Knitting's the gift that keeps on giving, and these seven classes are the proof. Even if you've knit for decades, we PROMISE you'll learn something new and come away more in love with your craft than ever. (If that's even possible.)
TBH, we still get all tingly when we watch a straight row of knitting suddenly transform into a mitered square. It's like magic: The simplest stitches turn into a totally new and beautiful shape, thanks to two easy decreases.
Eventually all things in this world come to an end — and that includes skeins. So yes, at some point in a knitting project you may need to join two ends of yarn together. You'll have even more joining to do if you’re working on a multi-color project and need to switch yarns mid-skein.
Striped hats, striped socks, striped scarves, striped sweaters: They're fun to knit, make perfect gifts and never go out of style. Stripes for the win! The only problem? Those jogs you get when you knit striped work in the round.
I'll never forget my first sweater. There I was zipping along in my trusty garter stitch, feeling like a boss, when I saw it: "Inc 1." Inc wha??? I immediately started doubting myself: What made me think I could knit a sweater?!
Have you ever envisioned the perfect (I mean perfect) sweater, but couldn't find a pattern for it? Or gone shopping for clothes and thought, "If only that sweater had a Peter Pan collar instead of a boatneck ... and longer sleeves ... "
Needle felting is a craft that sounds way more complex than it actually is — and gets super cute results. What's not to love? With just a few basic tools and a simple tutorial, you'll be on your way to making adorably fuzzy animals, or any other felted creations you can dream up.
Sure, you could spend your whole life happily knitting away in one color. Or you could cut loose and explore the full range of wild and wonderful colorwork techniques. Even just two colors will give you a whole slew of techniques to try, from beginner-friendly stripes to more complicated double knitting.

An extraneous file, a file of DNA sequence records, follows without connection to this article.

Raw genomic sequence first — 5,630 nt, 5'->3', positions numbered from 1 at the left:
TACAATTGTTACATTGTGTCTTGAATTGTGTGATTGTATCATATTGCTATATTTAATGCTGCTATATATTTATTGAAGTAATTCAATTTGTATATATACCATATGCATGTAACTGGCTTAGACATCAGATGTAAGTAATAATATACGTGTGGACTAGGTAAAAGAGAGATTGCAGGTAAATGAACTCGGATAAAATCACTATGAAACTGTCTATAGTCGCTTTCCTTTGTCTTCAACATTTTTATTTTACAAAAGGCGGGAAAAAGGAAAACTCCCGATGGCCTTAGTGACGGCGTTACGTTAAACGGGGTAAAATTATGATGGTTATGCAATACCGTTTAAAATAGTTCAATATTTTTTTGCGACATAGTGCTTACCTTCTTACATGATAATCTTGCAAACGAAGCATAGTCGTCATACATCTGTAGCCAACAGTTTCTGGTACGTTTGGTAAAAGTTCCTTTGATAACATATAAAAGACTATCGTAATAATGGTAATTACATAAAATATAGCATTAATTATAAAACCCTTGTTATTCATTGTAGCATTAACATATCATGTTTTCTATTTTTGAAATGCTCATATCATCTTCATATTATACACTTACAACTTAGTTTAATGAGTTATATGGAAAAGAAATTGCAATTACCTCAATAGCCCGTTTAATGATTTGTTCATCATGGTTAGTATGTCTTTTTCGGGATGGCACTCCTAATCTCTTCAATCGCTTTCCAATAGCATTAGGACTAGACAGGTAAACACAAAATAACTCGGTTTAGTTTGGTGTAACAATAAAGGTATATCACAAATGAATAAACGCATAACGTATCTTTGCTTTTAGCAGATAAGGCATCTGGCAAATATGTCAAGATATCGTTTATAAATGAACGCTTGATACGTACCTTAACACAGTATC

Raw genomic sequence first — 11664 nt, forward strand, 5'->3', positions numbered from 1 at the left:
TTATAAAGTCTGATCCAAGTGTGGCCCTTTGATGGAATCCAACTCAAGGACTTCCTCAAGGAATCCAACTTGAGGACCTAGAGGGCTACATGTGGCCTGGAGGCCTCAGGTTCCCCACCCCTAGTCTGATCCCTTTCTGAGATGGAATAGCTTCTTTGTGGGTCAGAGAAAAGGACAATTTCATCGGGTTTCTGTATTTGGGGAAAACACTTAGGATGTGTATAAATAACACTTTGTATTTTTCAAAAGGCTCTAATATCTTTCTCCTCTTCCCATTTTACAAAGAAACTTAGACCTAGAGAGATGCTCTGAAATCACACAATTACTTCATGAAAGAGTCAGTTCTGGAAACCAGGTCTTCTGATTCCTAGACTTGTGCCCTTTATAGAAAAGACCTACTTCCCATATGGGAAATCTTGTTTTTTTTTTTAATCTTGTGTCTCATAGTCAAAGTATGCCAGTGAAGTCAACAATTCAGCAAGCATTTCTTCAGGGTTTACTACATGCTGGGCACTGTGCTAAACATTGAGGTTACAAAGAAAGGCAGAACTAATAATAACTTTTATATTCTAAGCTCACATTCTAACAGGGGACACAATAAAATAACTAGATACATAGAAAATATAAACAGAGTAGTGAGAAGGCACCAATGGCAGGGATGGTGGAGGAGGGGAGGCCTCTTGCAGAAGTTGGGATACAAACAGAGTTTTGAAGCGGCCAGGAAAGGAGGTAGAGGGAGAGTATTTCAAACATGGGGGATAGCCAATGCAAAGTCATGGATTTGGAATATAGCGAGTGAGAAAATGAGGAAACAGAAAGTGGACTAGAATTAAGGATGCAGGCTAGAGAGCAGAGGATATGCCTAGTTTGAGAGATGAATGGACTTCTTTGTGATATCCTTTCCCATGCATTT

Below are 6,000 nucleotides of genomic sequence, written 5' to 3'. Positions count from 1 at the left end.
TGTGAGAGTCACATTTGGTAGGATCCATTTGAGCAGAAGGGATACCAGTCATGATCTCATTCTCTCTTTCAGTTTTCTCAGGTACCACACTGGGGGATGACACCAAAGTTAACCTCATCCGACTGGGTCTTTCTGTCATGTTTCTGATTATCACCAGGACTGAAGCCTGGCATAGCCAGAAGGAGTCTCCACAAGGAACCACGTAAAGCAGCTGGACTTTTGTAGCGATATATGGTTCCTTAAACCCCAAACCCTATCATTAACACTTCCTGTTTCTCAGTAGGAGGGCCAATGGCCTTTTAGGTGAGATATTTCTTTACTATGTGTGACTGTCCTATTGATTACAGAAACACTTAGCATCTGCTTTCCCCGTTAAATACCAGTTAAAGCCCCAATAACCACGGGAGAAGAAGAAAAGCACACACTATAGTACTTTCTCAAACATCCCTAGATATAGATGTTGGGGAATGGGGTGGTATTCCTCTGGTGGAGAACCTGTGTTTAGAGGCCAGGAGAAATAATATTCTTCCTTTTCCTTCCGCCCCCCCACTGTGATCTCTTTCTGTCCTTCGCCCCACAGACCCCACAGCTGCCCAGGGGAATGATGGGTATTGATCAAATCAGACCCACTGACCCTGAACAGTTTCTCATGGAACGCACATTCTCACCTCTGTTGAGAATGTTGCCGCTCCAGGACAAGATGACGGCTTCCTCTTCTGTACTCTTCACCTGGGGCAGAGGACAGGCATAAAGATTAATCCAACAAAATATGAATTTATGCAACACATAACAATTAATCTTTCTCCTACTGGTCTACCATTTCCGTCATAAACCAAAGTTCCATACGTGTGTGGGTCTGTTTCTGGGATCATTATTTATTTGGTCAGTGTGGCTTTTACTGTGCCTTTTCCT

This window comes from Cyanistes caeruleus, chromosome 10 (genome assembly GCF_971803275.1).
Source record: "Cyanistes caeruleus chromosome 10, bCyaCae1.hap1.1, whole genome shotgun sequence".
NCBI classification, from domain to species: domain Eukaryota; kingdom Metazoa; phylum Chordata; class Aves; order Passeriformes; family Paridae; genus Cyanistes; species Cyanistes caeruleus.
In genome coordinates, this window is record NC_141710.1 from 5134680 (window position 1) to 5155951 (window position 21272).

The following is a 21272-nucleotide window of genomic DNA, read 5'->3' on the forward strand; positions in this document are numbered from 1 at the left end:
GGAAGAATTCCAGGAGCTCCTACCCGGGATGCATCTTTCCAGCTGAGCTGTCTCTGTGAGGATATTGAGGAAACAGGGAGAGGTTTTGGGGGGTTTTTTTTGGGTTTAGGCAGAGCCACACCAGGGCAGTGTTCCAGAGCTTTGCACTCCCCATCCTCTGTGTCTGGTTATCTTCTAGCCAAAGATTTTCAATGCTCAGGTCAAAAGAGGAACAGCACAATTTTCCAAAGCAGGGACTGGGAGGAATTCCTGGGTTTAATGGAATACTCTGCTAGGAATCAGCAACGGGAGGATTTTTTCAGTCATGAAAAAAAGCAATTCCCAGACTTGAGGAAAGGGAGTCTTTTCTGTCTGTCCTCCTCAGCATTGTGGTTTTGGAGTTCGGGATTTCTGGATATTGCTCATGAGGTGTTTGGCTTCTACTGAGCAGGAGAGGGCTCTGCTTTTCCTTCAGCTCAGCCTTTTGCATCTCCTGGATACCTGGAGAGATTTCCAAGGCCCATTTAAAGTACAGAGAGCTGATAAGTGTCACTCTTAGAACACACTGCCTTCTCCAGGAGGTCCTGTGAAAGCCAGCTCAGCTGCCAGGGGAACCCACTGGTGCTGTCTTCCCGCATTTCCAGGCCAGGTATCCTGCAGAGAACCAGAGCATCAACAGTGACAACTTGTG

Some people groove on the idea of spinning raw wool straight from the sheep. Things might get a little messy, but that’s part of the fun of working with natural fibers — it's what we call spinning “in the grease."
There’s A LOT to love about giant yarn. It’s super cozy, it knits up really (like really, really) fast, and it has to-die-for texture. So when Anja Johnson from Peony & Thyme wanted to show us how to use it to make a throw pillow, we were quick to jump on board.
"Hi, my name is Jane and I'm a knitting-holic." Is this you? You're not alone. Knitting is incredibly addictive, in the best possible way. The only problem is, there just aren't enough hours in the day to power through all the knitting projects we all want to do.
Hats are fun to knit. Fact. You only have to make one (I'm looking at you, socks), they can be as simple or as complicated as you want, and they work on pretty much anyone. We've rounded up 7 beginner-friendly patterns, so no matter where you are in your knitting journey, you can knock out alllll the hats.
Hurray for personal style! Everyone's got it, whether they realize it or not — and that means knitters too. I'm not just talking about the way you hold your needles. Think about which of your hands holds the yarn, the tension you use, the kind of yarn you like. Do your friends all knit the same way? I didn't think so.